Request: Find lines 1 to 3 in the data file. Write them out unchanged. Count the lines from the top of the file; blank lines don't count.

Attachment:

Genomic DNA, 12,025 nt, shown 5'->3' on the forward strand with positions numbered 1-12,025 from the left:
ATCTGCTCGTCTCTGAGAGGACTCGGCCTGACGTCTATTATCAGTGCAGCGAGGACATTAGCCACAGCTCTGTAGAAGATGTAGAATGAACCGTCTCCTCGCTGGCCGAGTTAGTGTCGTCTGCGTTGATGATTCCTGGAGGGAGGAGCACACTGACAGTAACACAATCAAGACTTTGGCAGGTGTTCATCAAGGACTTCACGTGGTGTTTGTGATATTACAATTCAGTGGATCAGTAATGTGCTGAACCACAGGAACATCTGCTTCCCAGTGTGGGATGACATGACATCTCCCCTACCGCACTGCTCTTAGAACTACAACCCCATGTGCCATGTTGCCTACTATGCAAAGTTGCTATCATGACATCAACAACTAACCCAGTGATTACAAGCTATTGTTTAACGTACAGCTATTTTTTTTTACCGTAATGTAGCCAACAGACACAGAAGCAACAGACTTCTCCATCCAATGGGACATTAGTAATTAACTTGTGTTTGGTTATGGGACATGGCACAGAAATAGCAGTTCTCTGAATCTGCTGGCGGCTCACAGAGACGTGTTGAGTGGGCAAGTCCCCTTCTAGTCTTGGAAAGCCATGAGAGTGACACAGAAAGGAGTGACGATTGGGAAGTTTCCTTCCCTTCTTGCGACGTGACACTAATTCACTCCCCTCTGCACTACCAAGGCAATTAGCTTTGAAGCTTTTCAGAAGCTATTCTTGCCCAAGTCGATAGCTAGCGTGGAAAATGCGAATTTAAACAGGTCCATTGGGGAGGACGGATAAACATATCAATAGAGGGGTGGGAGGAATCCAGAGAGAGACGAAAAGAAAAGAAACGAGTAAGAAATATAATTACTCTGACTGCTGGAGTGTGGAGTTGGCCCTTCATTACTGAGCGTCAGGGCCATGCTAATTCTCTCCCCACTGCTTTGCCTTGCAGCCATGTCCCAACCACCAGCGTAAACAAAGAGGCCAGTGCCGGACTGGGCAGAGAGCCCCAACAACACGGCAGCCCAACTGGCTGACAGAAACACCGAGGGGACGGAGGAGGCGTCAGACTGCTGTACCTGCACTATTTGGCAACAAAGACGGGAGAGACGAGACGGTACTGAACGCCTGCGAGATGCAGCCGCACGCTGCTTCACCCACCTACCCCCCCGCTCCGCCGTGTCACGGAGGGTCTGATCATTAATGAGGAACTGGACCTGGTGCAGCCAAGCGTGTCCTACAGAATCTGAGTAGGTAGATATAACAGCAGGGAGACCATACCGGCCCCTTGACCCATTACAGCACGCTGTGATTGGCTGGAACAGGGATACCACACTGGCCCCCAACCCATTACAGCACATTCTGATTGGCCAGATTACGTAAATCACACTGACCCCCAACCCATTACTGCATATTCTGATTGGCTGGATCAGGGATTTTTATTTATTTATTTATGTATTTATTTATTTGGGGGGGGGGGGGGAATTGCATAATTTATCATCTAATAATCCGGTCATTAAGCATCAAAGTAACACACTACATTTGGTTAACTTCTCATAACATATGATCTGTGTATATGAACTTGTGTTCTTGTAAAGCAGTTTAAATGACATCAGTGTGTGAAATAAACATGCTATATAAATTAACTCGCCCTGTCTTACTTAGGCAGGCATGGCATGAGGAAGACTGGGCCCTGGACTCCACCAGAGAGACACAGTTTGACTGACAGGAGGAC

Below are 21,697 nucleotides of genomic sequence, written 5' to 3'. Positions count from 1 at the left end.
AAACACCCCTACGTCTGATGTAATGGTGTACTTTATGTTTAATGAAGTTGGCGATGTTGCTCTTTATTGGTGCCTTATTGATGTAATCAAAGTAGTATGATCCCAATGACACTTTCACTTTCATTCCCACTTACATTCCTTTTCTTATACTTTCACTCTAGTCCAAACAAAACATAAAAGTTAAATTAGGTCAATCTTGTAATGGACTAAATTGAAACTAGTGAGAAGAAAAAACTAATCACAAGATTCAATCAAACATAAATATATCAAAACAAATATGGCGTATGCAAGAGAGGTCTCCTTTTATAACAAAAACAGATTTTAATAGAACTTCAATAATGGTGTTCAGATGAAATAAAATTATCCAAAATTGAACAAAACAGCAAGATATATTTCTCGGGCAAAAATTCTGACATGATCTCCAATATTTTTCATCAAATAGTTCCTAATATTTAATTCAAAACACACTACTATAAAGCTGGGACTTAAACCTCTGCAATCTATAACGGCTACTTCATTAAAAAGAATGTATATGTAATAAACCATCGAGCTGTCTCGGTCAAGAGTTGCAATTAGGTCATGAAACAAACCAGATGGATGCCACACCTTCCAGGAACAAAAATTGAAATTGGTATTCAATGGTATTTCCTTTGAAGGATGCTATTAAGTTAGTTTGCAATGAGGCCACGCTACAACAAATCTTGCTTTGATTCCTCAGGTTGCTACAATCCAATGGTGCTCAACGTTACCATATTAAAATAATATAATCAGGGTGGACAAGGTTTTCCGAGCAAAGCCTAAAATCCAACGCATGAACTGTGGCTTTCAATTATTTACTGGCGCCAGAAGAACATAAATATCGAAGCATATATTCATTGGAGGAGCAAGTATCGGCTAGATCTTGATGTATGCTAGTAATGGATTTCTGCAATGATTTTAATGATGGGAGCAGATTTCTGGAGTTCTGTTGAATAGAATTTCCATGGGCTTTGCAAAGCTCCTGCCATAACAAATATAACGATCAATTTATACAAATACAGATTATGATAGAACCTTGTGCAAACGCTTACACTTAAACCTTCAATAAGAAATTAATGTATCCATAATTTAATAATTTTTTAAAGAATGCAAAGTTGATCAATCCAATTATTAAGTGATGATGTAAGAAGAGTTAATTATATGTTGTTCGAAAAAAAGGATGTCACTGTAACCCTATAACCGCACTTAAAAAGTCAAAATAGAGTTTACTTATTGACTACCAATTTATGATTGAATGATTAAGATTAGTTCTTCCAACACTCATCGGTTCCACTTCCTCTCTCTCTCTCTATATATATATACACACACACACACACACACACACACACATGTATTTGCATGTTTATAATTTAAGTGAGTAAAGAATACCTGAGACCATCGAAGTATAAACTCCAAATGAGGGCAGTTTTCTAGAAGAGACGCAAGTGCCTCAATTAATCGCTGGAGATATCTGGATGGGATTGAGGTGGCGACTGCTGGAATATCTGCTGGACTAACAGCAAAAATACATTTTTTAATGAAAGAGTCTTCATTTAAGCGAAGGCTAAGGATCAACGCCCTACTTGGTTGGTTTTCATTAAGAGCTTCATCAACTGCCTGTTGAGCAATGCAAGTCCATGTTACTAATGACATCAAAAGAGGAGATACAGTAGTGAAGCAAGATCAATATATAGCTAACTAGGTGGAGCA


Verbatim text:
Genomic DNA, 12,025 nt, shown 5'->3' on the forward strand with positions numbered 1-12,025 from the left:
ATCTGCTCGTCTCTGAGAGGACTCGGCCTGACGTCTATTATCAGTGCAGCGAGGACATTAGCCACAGCTCTGTAGAAGATGTAGAATGAACCGTCTCCTCGCTGGCCGAGTTAGTGTCGTCTGCGTTGATGATTCCTGGAGGGAGGAGCACACTGACAGTAACACAATCAAGACTTTGGCAGGTGTTCATCAAGGACTTCACGTGGTGTTTGTGATATTACAATTCAGTGGATCAGTAATGTGCTGAACCACAGGAACATCTGCTTCCCAGTGTGGGATGACATGACATCTCCCCTACCGCACTGCTCTTAGAACTACAACCCCATGTGCCATGTTGCCTACTATGCAAAGTTGCTATCATGACATCAACAACTAACCCAGTGATTACAAGCTATTGTTTAACGTACAGCTATTTTTTTTTACCGTAATGTAGCCAACAGACACAGAAGCAACAGACTTCTCCATCCAATGGGACATTAGTAATTAACTTGTGTTTGGTTATGGGACATGGCACAGAAATAGCAGTTCTCTGAATCTGCTGGCGGCTCACAGAGACGTGTTGAGTGGGCAAGTCCCCTTCTAGTCTTGGAAAGCCATGAGAGTGACACAGAAAGGAGTGACGATTGGGAAGTTTCCTTCCCTTCTTGCGACGTGACACTAATTCACTCCCCTCTGCACTACCAAGGCAATTAGCTTTGAAGCTTTTCAGAAGCTATTCTTGCCCAAGTCGATAGCTAGCGTGGAAAATGCGAATTTAAACAGGTCCATTGGGGAGGACGGATAAACATATCAATAGAGGGGTGGGAGGAATCCAGAGAGAGACGAAAAGAAAAGAAACGAGTAAGAAATATAATTACTCTGACTGCTGGAGTGTGGAGTTGGCCCTTCATTACTGAGCGTCAGGGCCATGCTAATTCTCTCCCCACTGCTTTGCCTTGCAGCCATGTCCCAACCACCAGCGTAAACAAAGAGGCCAGTGCCGGACTGGGCAGAGAGCCCCAACAACACGGCAGCCCAACTGGCTGACAGAAACACCGAGGGGACGGAGGAGGCGTCAGACTGCTGTACCTGCACTATTTGGCAACAAAGACGGGAGAGACGAGACGGTACTGAACGCCTGCGAGATGCAGCCGCACGCTGCTTCACCCACCTACCCCCCCGCTCCGCCGTGTCACGGAGGGTCTGATCATTAATGAGGAACTGGACCTGGTGCAGCCAAGCGTGTCCTACAGAATCTGAGTAGGTAGATATAACAGCAGGGAGACCATACCGGCCCCTTGACCCATTACAGCACGCTGTGATTGGCTGGAACAGGGATACCACACTGGCCCCCAACCCATTACAGCACATTCTGATTGGCCAGATTACGTAAATCACACTGACCCCCAACCCATTACTGCATATTCTGATTGGCTGGATCAGGGATTTTTATTTATTTATTTATGTATTTATTTATTTGGGGGGGGGGGGGGAATTGCATAATTTATCATCTAATAATCCGGTCATTAAGCATCAAAGTAACACACTACATTTGGTTAACTTCTCATAACATATGATCTGTGTATATGAACTTGTGTTCTTGTAAAGCAGTTTAAATGACATCAGTGTGTGAAATAAACATGCTATATAAATTAACTCGCCCTGTCTTACTTAGGCAGGCATGGCATGAGGAAGACTGGGCCCTGGACTCCACCAGAGAGACACAGTTTGACTGACAGGAGGAC

Below are 21,697 nucleotides of genomic sequence, written 5' to 3'. Positions count from 1 at the left end.